Innovation Intellectual Property And Economic Growth

Author: Christine Greenhalgh
Publisher: Princeton University Press
ISBN: 0691137994
Size: 63.39 MB
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Christine Greenhalgh explains the complex process of innovation & how it sustains the growth of firms, industries & economies, combining microeconomic & macroeconomic analysis.

Innovation Without Patents

Author: U. Suthersanen
Publisher: Edward Elgar Publishing
ISBN: 1847204449
Size: 30.46 MB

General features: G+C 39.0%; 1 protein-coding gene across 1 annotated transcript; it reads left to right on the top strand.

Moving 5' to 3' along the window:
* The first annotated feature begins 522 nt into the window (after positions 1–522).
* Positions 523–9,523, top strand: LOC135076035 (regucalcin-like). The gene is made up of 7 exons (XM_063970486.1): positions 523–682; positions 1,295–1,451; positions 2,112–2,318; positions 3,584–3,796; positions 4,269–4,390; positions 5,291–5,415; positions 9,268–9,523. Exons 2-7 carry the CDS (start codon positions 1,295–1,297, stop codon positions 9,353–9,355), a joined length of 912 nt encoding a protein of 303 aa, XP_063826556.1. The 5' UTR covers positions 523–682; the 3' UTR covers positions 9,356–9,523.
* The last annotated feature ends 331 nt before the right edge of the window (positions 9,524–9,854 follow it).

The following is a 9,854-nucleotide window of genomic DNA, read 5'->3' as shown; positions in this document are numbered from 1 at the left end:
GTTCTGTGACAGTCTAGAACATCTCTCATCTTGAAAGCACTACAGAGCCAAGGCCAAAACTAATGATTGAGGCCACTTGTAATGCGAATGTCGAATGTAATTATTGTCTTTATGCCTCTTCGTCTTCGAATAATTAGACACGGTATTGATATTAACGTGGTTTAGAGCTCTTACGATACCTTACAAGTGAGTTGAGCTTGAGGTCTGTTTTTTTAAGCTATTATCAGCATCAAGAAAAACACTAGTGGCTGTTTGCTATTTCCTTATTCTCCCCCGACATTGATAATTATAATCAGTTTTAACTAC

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For anyone with an interest in patent law, intellectual property law generally, and/or the interplay of policy and practice at the forefront of an essentially economic but ideology laden area of law, this is an excellent work providing much food for thought. . . This work is an excellent addition to the literature in the area and will fuel ongoing debate over reform. At the very least it will provide an interesting read for those with an interest in intellectual property law, or who practice in the area. The practice of law can all too easily exhibit the worst attributes of scholasticism; work such as this is an enjoyable remedy, and I recommend this book for all those who care to reflect upon the deeper themes of this area of law and who have an interest in the process of debate as opposed to advocacy for a particular position. . . A decent glass of something along with this book makes for an enjoyable few hours at the very least. Gus Hazel, New Zealand Law Journal The current patent system is both facilitator and stumbling block, as the editors recognise, and the problems raised by borderline inventions at the margins of patentability, as well as the detection and deterrence of free riders, reflect this ambiguity. The editors are to be congratulated on putting together such a good and enjoyable read, complete with a set of conclusions and recommendations. Clearly written in an accessible style, this book brings together economic thinking on innovation and legal thinking on unpatentable invention and sets them in the context of the legal systems in countries in various parts of the world. Its great merit is the emphasis on empirical and institutional analysis of theory and practice. It should inform IP policy-making everywhere. Ruth Towse, Erasmus University Rotterdam, The Netherlands This book asks whether or not protecting unpatentable innovation is a good idea, especially for developing countries. Edited by well-known specialists from the Queen Mary IP Institute and the Singapore IP Academy, who have included their own substantial contributions, the work contains a number of valuable empirical studies by national experts mainly from the Far East and Latin America on the operation of national utility models and other similar schemes designed to protect innovation outside the patent system. The book is essential reading for lawyers, economists, policy makers and NGOs concerned with how best to encourage national and regional innovation and economic prosperity. David Vaver, University of Oxford, UK Focusing on innovation and development, this book, easy to read and full of interesting detail, provides both valuable insight into the theoretical framework of innovation as supported by intellectual property protection and contains valuable case studies of national systems of innovation in the Pacific Rim States. Thomas Dreier, University of Karlsruhe, Germany This book is concerned with the extent to which innovations should or should not be protected as intellectual property, and the implications this has upon the ability of local manufacturers to learn to innovate. A question the book considers is how far legal protection should extend to inventions that may only just, or indeed not quite, meet the conventional criteria for patentability, in terms of the level of inventiveness. Innovation without Patents offers a thoughtful and empirically rich analysis of the current system in a number of developed and developing countries in the Asia-Pacific. It asks whether such innovations should remain free from patenting, or whether alternative intellectual property regimes should be offered in such cases, and indeed whether the requirements change depending on a country s level of development. This discussion is capped by a number of proposed policy options. The theoretical and practical approaches to intellectual property rights, innovation and development policy formulation make Innovation without Patents acce